We are watching a BBC miniseries titled Mrs. Wilson. It’s the story of British novelist Alexander Wilson, who lived a secret life as an MI6 spy for several decades, the lurid details of which weren’t pieced together by his wife until years after his death. (The most shocking is that he was a polygamist, with two other wives and families.)

Anyway. It’s pretty standard BBC affair...with one exception. The titular Mrs Wilson (Alison) is played by the BAFTA-nominated character actress Ruth Wilson, whom I just saw (and adored) in The Little Stranger. But behind the scenes.....

I’ll just say it: Alexander Wilson is her real-life grandfather.. Or that is: She’s playing her own grandmother.
   154. Gonfalon Bubble Posted: April 09, 2019 at 12:06 AM (#5829818)
Mr Nas X is a black guy from Atlanta; the country charts are roughly 100% white artists.

You've forgotten about Clint Black.
   155. Ben Broussard Ramjet Posted: April 09, 2019 at 03:12 AM (#5829829)
I was somewhat interested in reactions to my GoT predictions.


Read the first four books and watched the show with - at first - great interest, but kind of tailed off the last couple of seasons. Definitely agree that Jon and Danerys are living; I think the showrunnners have found their headline couple. Arya to disappear off in the sunset and abandon her legacy and name completely. I think most of our 'good guys' live - Jaime dies redeeming himself, and maybe a few others synonymous with the status quo in the early seasons. Tyrion maybe.

Frankly, my gut feeling is that the showrunners have had enough of Ned Stark/Red Wedding escapades and have decided to lean into the 'LoTR with violence and sex' elements, happy ending included. I might be reading this entirely wrong, but the last season, particularly for Cersei, Tyrion, and Danerys, made me think that the pieces are in place. As if the original Star Wars trilogy had started with Empire, if you like. A generational changing of the guard at the end as the youngest Starks, Danerys and their allies ascend.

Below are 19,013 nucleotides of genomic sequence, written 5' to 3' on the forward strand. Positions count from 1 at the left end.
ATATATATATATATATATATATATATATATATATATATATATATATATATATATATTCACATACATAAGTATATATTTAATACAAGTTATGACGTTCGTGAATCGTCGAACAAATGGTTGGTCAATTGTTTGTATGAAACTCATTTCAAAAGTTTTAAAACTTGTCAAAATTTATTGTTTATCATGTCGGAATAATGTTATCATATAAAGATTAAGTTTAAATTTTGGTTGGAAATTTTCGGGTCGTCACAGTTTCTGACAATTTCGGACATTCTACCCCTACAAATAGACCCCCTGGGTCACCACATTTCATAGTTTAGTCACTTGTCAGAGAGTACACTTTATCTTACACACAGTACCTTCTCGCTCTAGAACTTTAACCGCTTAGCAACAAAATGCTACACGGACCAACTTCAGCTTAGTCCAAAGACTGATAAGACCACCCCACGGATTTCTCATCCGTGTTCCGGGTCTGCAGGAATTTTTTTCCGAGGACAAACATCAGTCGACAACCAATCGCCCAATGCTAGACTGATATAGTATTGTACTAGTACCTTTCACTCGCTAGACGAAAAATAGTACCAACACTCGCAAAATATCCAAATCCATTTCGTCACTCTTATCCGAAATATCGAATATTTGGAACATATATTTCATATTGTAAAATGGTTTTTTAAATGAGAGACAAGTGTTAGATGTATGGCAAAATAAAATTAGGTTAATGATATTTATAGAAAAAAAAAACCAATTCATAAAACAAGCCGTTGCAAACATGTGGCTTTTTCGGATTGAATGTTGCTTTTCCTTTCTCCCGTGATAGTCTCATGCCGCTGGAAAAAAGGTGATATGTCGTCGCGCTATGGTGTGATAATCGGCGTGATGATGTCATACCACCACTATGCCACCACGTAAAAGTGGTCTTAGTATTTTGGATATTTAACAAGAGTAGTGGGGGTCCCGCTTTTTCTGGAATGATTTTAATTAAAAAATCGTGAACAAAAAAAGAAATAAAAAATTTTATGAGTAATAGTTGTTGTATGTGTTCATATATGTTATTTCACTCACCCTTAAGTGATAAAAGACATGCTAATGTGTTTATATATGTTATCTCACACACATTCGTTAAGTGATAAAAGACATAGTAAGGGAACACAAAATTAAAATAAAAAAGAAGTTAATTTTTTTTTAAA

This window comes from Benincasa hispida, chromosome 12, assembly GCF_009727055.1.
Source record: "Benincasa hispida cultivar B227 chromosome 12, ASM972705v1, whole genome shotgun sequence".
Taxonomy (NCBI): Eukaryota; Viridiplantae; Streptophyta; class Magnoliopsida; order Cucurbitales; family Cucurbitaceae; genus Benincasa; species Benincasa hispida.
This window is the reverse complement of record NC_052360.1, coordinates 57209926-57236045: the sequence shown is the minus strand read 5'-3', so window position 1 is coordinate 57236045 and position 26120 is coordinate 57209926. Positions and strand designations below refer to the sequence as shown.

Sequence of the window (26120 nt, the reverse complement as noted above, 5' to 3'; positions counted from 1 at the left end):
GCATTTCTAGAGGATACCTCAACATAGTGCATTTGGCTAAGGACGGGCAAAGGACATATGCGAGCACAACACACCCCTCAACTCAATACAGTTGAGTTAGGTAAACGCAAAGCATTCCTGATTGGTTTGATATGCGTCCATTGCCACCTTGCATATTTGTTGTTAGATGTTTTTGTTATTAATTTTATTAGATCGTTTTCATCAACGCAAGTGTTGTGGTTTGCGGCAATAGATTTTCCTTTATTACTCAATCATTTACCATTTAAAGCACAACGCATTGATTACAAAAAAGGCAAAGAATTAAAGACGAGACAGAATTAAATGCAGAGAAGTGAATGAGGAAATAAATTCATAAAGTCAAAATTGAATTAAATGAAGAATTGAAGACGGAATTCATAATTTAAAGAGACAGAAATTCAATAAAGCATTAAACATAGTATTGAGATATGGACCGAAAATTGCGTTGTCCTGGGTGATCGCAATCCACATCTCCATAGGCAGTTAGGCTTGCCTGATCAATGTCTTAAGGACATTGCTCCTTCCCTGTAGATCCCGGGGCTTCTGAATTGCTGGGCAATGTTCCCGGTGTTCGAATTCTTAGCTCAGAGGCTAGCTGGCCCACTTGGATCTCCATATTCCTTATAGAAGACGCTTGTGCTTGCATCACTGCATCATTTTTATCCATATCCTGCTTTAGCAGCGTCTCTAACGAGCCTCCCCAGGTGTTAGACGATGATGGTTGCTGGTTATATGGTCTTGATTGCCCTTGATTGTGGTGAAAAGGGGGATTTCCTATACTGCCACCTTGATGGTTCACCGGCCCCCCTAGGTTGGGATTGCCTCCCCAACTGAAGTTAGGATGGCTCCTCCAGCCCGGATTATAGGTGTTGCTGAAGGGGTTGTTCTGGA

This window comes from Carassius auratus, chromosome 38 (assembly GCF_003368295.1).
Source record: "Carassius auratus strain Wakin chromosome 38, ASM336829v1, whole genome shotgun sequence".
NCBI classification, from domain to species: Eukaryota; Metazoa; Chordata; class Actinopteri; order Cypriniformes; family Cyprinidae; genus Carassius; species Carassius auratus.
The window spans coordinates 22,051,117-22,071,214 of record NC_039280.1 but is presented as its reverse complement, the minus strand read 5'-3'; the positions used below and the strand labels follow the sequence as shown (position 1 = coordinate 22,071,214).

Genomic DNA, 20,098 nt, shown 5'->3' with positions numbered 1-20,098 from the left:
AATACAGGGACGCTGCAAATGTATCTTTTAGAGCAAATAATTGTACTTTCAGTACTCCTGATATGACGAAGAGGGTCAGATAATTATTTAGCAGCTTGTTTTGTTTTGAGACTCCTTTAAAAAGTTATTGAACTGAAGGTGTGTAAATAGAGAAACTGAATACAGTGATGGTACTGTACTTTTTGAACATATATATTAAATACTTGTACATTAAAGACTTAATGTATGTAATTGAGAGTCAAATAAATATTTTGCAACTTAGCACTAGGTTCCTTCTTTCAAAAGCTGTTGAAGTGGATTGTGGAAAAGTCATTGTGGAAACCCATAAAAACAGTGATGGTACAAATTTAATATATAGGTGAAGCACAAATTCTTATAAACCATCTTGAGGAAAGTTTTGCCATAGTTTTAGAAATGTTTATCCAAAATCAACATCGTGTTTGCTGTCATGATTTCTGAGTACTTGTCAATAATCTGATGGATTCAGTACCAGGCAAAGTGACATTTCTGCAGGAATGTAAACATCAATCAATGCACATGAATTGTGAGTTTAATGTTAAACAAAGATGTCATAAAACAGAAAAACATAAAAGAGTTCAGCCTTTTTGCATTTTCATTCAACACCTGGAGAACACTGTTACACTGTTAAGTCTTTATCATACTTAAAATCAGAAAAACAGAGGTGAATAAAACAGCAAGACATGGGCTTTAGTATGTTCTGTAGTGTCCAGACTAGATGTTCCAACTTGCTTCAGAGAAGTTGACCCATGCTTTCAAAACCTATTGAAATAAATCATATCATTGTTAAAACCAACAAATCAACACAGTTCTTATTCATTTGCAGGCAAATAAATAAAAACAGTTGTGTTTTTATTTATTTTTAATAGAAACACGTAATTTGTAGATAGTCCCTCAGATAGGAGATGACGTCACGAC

I could definitely be wrong about this. But even Martin's original book titles suggest a turning towards 'summer' as the conclusion of the cycle. I think, given the size of the phenomenon, the HBO showrunners will go for the happy ending - which would be a real let-down for me, as I think it betrays one of the main differentiators of the story.
   156. PreservedFish Posted: April 09, 2019 at 07:05 AM (#5829832)
To what extent are the writers attempting to fulfill the secret Martin vision?

I was deeply disappointed when Jon Snow came back to life, I thought that was cheesy as all hell and I support the death of all characters with traditionally heroic qualities. He should have at least been resurrected with some new grotesque features, right? Like an eyeball dangling out of its socket or something? In earlier years I would have been incensed about a Tyrion death, but he's been less charismatic recently, less rakish and more ponderous, and it's the last season anyway, so now I'm content to let him burn.

I'm not super interested in making predictions - IMO the show works best when it ignores things like "dramatic and narrative arcs that make sense," and I am even less interested in what HBO executives might favor.
   157. Lassus Posted: April 09, 2019 at 07:42 AM (#5829835)
Warning ... history AND speculation included.

That video was very well-made.
   158. JC in DC Posted: April 09, 2019 at 09:50 AM (#5829864)
Lassus: I love Apple Venus. And I love the later Swans stuff as well.
   159. Davo Posted: April 09, 2019 at 12:41 PM (#5829976)
Netflix In Talks To Acquire Hollywood’s Historic Egyptian Theatre From American Cinematheque
Like most nonprofits, the Cinematheque has been cash strapped in recent years. The organization presents screenings of historic, rarely seen movies from the U.S and overseas. It is presently running a Film Noir week, with important filmmakers addressing overflow audiences. (...)

Both parties look at this as something of a partnership, sources said. Netflix will program its screenings for weekday nights while the Cinematheque runs screenings, lectures and occasional festivals on weekends on an autonomous basis. The organization will be able to expand its programming with the financial resources from this deal. Netflix will hold occasional special screenings and events for some of its splashiest movie launches.

capitalism will destroy everything u love
   160. Davo Posted: April 09, 2019 at 12:55 PM (#5829984)
@labuzamovies
The theater I saw Barbara Hammer's NITRATE KISSES, PASSION OF JOAN OF ARC with full choir, and numerous other discoveries from around the globe is going to be where I can see the sequel to TRIPLE FRONTIER for $17.
   161. jmurph Posted: April 09, 2019 at 01:25 PM (#5829997)